This exercise is designed to develop the therapeutic usage of qi by emitting qi from the lǎo gōng (PC-8) point in the center of the palms.
As stated above, it’s important to first learn and practicing the wú jí stance with dan t’ian breathing, since these exercises are done in that same stance with a simple variation of the hands and more of an engagement of intent/thought.
Here are some videos:
The wuji stance:
More on the wuji stance:
A checklist for the wuji stance:
After standing and breathing in wú jí, stay relaxed and keep the elbows down as you bring your forearms and hands out in front of the lower dan tian. Elbows and shoulders should remain relaxed and down and the fingers and thumbs stay relaxed while the palms are now facing each other, and the elbows are gently touching the ribcage.
This practice is broken down into a couple parts:
Part 1: Continue doing your dan t’ian breathing but now focus your intent on filling your hands with qi and see how thick and full of energy you can get them. Then move your intent from your hands to the mìng mén (Du-4) which is on the midline of the lower back, directly in line with the lower dan tian. Then, even if you don’t feel anything at first, go back to focusing on filling your hands and be sure to remain in a relaxed wú jí doing dan tian breathing.
Continue practicing Part 1 until you can fill your hands to where they feel super thick and filled with energy and you can feel them quickly cool as you move your intent to the mìng mén. When you reach this stage, it’s time to move to Part 2.
Part 2: Start by doing a few breaths in wú jí and following it up with a couple/few minutes practicing Part 1. After doing that, with the palms still facing each other, focus on filling one palm as full of energy as you can while keeping the other palm as empty as possible. When the palm you’re focusing on feels full stay relaxed, mentally push the energy from that palm to the other. Again, even if you don’t feel anything keep breathing, stay relaxed and do the exercise again. Then switch hands, filling the other one and pushing into the opposite palm. You will at some point or right up front, depending on your current qi control, begin to feel the qi in the palm you’re pushing toward.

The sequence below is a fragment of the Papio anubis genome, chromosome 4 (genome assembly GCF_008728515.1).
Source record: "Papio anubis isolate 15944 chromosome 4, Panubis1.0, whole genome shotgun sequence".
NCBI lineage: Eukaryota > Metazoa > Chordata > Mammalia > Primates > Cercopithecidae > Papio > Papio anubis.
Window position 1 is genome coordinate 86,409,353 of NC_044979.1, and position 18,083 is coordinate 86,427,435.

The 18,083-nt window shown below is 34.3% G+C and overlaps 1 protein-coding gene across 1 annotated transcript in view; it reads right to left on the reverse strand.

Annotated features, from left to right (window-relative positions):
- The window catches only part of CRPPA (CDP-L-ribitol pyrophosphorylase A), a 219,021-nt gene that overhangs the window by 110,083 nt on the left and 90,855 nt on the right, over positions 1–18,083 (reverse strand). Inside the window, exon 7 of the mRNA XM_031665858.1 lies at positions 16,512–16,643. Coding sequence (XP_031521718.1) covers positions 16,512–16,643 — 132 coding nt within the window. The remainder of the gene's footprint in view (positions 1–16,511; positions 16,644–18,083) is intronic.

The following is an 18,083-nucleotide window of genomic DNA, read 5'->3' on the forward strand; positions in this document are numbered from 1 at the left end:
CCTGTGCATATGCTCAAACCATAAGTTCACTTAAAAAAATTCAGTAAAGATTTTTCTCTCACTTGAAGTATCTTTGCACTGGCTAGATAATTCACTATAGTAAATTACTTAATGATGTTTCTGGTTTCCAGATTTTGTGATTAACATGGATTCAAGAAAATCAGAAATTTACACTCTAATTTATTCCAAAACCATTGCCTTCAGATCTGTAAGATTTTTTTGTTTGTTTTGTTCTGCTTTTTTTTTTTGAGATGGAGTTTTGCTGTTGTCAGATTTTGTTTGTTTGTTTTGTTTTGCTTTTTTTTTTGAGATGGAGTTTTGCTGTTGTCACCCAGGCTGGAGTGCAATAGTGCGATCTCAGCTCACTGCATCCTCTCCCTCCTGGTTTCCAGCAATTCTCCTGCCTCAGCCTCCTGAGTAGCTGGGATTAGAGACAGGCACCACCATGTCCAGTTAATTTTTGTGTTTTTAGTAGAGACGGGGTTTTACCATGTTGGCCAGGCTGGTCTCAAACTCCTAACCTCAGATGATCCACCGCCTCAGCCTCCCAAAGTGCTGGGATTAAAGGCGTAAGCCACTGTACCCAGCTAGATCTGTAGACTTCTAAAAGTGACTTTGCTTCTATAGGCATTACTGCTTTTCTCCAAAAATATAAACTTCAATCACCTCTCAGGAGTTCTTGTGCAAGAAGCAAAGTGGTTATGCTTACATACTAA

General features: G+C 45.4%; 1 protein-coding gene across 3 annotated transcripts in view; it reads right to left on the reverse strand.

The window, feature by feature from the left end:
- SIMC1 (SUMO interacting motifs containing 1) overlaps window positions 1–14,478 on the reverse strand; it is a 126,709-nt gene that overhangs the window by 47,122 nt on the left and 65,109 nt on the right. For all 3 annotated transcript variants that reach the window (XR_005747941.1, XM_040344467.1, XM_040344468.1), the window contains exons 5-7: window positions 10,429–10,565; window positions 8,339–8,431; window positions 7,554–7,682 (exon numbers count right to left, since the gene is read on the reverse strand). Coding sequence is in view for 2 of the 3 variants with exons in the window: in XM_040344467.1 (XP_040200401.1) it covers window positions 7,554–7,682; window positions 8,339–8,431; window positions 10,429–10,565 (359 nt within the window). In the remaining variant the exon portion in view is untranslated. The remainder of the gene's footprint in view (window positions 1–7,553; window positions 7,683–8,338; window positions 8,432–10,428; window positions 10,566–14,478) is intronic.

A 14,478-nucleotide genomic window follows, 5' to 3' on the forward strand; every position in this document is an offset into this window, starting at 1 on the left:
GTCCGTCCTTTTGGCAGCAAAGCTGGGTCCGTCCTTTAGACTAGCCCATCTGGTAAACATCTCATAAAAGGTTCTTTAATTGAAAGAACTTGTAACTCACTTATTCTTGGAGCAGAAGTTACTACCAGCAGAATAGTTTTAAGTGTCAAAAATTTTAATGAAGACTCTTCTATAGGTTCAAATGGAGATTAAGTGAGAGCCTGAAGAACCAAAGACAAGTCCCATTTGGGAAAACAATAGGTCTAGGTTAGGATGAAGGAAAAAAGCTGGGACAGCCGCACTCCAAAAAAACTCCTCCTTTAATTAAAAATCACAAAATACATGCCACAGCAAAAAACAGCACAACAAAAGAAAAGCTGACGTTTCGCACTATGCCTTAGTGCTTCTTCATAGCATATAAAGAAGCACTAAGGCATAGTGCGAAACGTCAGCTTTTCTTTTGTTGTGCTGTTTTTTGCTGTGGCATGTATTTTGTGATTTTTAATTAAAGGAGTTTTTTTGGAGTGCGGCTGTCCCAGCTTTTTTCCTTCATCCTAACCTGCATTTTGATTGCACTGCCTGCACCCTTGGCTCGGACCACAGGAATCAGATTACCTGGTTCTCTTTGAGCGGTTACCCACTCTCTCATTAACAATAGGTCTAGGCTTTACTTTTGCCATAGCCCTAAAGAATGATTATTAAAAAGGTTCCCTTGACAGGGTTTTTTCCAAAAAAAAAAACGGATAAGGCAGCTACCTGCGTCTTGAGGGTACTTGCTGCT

You should be sure you’re feeling this strongly before you move on. When you think you’re ready, the traditional test from ancient teachings is to light a candle in a draft-free environment and place your hands on either side of it. It helps to get some sort of stand that puts the flame at the right height for you to be in wu ji, in the position that you did the exercises in Part 2.
Once you’re in place and feeling relaxed, repeat Part 2 and see if you bend the flame. It might sound outrageous, but I can assure you it is possible.
The traditional teaching, according to Dr Jerry Alan Johnson’s excellent work Chinese medical Qigong therapy: A comprehensive clinical guide (see below for the link), is that you should be able to bend the candle flame 90° with each hand before you are ready to effectively do qi emission therapeutically.
The original teachings also say that each part should be practiced for 6 months, twice a day for 15 to 20 minutes each time. It seems like a lot, but if you just start adding in a little here and there each day and go back to your routine, it will seem like no time at all before you’re doing this most amazing thing for your patients.
The terms PC-8 and Du-4 denote acupuncture points in the standard meridian terminology, where PC stands for Pericardium and Du is the Du meridian, down the center of the back.